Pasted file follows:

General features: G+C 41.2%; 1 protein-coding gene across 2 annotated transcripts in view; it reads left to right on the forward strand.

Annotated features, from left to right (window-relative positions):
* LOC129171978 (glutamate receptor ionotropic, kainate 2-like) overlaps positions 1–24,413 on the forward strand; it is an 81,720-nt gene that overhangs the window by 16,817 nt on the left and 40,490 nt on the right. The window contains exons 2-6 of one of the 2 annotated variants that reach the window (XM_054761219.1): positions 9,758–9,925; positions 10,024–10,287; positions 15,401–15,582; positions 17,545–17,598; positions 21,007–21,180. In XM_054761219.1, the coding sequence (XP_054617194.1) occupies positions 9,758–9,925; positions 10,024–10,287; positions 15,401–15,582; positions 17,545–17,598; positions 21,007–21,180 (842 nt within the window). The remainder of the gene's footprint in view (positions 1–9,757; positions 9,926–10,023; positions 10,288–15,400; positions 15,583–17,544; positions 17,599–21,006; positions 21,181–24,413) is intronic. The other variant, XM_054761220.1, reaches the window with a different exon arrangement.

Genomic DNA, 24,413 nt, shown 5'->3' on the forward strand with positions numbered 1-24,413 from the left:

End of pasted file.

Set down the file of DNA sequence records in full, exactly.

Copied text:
General features: G+C 41.2%; 1 protein-coding gene across 2 annotated transcripts in view; it reads left to right on the forward strand.

Annotated features, from left to right (window-relative positions):
* LOC129171978 (glutamate receptor ionotropic, kainate 2-like) overlaps positions 1–24,413 on the forward strand; it is an 81,720-nt gene that overhangs the window by 16,817 nt on the left and 40,490 nt on the right. The window contains exons 2-6 of one of the 2 annotated variants that reach the window (XM_054761219.1): positions 9,758–9,925; positions 10,024–10,287; positions 15,401–15,582; positions 17,545–17,598; positions 21,007–21,180. In XM_054761219.1, the coding sequence (XP_054617194.1) occupies positions 9,758–9,925; positions 10,024–10,287; positions 15,401–15,582; positions 17,545–17,598; positions 21,007–21,180 (842 nt within the window). The remainder of the gene's footprint in view (positions 1–9,757; positions 9,926–10,023; positions 10,288–15,400; positions 15,583–17,544; positions 17,599–21,006; positions 21,181–24,413) is intronic. The other variant, XM_054761220.1, reaches the window with a different exon arrangement.

Genomic DNA, 24,413 nt, shown 5'->3' on the forward strand with positions numbered 1-24,413 from the left: